22Jun

How Slovaks treat minorities

Usually all the foreigners living in Slovakia tell me the same. Slovaks are a little cold at first, but when they get to know you better, they become very friendly and welcoming. So, I started thinking about this a bit more.

Firstly, I started to analyse my own actions and feeling towards foreigners. I believe I am quite open-minded person, because I myself became an expat few years ago in a beautiful city of Prague, Czech Republic. Therefore, I can relate to expats in Slovakia and understand the feelings of living in a foreign country. When I took part in an international workshop World-changing words for journalists – beginners from V4 countries, I really started thinking about how I behaved towards all the foreign people I met there. There were people mainly from V4 countries and also few from Italy, Georgia, Turkey and others. I noticed that at the beginning I didn’t know quite well how to behave to all of them. And to make it easier, I started to put all of them into mental boxes with labels such as funny, cool, but also weird, quiet, too chatty and others. Because that’s what you do after you meet anyone, right? Or at least me, I can say I do that. After first few moments, first impression, I have instantly these labelled boxes in my head and I’m putting you to one them. I also used labels for nationalities: Hungarian, Polish, Czech, etc. But what I learned during the course of time is that after getting to know a person better, I always have to change my initial labelling. Sure, sometimes the first impression isn’t wrong, but there are just so much more aspects of one’s personality that it’s 100% impossible to catch it all in a short time. So what happened at the workshop? After the first day, I had everyone labelled and I thought that there’s not so much more I can discover about these people. But during the second day, I saw that I got mistaken. There was this one girl who seemed to be too shy at first. She had even troubles looking into my eyes when introducing herself. The second day in the evening I ended up sitting next to her when we went to a bar. Eventually, I had a really interesting conversation with her. Maybe it was because of the beer we had, or she just needed some time to open, but suddenly she seemed to be really cool. I saw she has similar dreams as I do. She is dealing with the same stuff and went through experiences as I did. At that time, I realised I labelled her wrong as much as I could. Yes, she is shy. And yes, she is also an interesting person nevertheless and has many more aspects of her personality. So, I told myself not to judge people so quickly next time. I know I’ll do that again eventually, cause that’s just how my brain works, but I will keep in mind this experience and won’t rush these conclusions in the future.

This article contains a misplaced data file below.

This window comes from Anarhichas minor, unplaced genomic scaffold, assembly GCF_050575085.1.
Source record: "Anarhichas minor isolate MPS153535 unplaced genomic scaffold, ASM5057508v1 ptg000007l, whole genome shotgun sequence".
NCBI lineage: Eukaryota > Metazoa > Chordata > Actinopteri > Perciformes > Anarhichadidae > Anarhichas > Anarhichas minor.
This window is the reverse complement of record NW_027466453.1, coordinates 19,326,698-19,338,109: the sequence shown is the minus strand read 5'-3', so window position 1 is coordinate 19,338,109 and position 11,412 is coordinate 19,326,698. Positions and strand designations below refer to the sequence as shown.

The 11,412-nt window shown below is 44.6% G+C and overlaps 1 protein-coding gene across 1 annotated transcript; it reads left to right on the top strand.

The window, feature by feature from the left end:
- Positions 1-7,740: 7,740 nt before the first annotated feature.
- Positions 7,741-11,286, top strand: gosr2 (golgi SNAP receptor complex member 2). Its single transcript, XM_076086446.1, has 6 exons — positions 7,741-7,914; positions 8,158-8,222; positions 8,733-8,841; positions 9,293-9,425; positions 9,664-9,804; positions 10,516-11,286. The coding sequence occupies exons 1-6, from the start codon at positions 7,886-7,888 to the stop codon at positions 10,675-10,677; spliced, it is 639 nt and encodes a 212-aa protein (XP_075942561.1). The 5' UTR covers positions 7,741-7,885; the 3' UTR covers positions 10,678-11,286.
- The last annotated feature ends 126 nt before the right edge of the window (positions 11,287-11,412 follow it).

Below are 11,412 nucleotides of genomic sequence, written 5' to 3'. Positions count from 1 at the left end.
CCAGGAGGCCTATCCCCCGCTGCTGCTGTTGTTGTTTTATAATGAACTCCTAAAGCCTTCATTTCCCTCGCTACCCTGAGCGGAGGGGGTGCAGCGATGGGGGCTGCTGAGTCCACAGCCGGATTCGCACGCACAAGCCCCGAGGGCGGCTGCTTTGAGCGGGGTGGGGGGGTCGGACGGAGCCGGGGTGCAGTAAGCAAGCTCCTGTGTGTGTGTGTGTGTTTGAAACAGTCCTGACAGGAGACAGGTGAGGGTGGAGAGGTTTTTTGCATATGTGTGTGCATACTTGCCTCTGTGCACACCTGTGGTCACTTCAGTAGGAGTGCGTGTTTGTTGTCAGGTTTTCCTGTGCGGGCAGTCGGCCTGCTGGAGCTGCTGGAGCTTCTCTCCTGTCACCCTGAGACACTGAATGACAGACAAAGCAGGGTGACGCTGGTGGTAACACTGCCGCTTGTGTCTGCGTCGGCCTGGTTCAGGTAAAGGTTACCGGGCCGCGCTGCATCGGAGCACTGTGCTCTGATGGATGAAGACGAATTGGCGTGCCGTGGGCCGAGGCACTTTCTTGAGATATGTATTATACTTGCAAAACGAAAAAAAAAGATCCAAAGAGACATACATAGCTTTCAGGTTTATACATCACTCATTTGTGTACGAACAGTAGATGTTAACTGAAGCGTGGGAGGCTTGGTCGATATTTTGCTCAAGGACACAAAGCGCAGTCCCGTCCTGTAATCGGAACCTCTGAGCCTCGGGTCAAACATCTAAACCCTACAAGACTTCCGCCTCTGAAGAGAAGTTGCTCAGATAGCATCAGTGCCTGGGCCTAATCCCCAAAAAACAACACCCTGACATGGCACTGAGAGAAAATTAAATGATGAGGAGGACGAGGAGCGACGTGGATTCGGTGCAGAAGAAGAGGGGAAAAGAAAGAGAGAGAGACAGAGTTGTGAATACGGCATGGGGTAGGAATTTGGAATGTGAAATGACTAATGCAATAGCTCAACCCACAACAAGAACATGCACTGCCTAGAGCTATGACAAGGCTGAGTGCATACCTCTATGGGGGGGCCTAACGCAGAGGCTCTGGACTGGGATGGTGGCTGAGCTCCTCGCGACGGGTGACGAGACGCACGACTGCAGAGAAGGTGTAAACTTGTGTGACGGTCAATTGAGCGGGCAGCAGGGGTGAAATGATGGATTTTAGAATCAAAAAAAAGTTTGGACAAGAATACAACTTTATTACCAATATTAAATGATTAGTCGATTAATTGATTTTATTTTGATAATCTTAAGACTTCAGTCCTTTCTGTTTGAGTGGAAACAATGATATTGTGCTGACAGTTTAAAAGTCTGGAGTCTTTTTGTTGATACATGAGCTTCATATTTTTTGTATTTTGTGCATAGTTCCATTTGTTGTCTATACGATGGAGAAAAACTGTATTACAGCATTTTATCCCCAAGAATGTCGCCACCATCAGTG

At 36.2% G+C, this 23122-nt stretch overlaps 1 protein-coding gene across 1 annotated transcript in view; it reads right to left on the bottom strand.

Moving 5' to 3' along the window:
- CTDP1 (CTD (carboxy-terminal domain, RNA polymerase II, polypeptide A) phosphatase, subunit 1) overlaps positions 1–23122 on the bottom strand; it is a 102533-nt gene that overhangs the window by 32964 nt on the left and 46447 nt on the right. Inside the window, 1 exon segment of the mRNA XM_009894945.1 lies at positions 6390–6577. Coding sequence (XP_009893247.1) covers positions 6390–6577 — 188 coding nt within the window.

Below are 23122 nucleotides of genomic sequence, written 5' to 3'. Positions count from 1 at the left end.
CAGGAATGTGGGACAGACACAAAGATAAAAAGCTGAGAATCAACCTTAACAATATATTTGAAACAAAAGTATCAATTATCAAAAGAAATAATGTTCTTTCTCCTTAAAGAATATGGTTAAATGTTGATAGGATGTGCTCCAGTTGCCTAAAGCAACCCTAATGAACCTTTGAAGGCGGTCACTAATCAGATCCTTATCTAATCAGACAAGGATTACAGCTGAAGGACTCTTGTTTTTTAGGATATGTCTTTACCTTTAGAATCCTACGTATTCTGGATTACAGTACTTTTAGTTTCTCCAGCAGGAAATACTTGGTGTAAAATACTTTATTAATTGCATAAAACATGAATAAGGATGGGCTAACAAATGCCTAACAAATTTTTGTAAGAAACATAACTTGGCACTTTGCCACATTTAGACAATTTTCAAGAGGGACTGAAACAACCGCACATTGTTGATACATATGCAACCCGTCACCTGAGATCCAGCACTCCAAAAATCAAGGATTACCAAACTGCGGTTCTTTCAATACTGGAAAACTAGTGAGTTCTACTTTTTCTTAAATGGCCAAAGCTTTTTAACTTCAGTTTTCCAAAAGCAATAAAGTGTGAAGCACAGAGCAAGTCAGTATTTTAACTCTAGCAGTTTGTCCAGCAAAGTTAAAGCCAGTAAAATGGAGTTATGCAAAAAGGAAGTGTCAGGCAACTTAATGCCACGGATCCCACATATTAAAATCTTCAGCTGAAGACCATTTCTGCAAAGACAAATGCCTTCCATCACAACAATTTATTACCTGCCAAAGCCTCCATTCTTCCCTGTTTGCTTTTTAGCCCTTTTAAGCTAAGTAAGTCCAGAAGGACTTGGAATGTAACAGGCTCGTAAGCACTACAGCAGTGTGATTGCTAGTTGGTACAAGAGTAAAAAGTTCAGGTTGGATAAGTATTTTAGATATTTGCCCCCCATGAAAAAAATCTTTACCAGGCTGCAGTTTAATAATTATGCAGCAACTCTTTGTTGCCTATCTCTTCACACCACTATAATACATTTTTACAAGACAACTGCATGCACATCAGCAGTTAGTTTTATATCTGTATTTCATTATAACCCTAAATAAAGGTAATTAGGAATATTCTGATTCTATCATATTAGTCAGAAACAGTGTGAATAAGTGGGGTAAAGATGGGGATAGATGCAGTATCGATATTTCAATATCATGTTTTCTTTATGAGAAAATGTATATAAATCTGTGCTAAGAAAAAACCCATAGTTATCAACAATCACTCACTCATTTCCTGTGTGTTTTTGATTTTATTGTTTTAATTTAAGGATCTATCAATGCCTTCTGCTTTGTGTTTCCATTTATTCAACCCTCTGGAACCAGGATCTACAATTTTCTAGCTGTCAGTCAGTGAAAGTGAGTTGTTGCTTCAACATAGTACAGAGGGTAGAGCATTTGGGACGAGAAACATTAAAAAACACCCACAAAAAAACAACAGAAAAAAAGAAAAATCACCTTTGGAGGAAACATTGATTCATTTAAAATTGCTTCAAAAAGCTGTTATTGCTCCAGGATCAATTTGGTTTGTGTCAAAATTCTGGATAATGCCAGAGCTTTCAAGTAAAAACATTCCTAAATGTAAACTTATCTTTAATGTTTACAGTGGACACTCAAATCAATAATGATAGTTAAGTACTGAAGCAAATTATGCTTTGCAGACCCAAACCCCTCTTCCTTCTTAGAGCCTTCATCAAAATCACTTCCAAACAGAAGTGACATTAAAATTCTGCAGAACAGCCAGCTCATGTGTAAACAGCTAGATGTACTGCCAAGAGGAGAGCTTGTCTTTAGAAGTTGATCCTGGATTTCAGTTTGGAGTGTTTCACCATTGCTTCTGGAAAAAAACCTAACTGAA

And I guess it’s like this with all the Slovaks when dealing with someone from the ethnic minorities we have in our country. If it’s the Roma minority, or Vietnamese, Ukrainian or others. We don’t quite really know how to treat them at first and when we meet them, we use these labels for nationalities. Because there is a certain stereotype for every nationality, right? The Roma are lazy and uneducated. Live in messy und unhygienic places and have like 10 kids. The Vietnamese are hard-working but work just as shopping assistants or owners of stores selling literally anything someone buys. They don’t know Slovak language very well and they behave like a gang, talking just to each other. Ukrainians? They drink so much and are a bit cheap when it comes to anything. Also, they have this funny accent and usually work as labourers. Ok, I don’t know who created all these prejudices, but he didn’t realise he’s harming these people in a really serious way. It influences their everyday life. They experience racism and discrimination for just being born as a part of some nation.

It’s true, Slovaks are full of prejudices. Good thing is that they also have the ability to overcome them. As I did with my best friend from high school. He is Vietnamese and yes, he can speak Slovak better than many “natives” and yes, he has many Vietnamese friends, but also a lot of Slovak ones. He is hard-working, that’s true, but he’s not a shopping assistant. He studies on the university and wants to become a world-recognised architect. And I wish him all the luck for the fulfilment of his dream. And I still remember the day he came to our class. I thought that it’s some kind of Vietnamese weirdo. So, note for me, next time don’t label so quickly. Everyone is unique and even though you put some labels correctly, most likely you’ll get more labels wrong than correct.

So, it’s all about overcoming the stereotypes in your head. And I think this is what happens with Slovaks. That’s why we are a bit cold at first. We just need some time to find out, that the labelling they used at the beginning is wrong. And as soon as we see this clearly, we are ready to welcome you in our lives and treat you with respect and friendliness you deserve. Please, be patient and give us a little time to adjust.

The blog entry is part of the “World-changing words” project, financed by the Visegrad Fund. More info: http://culturalrelations.org/portfolio/world-changing-words/

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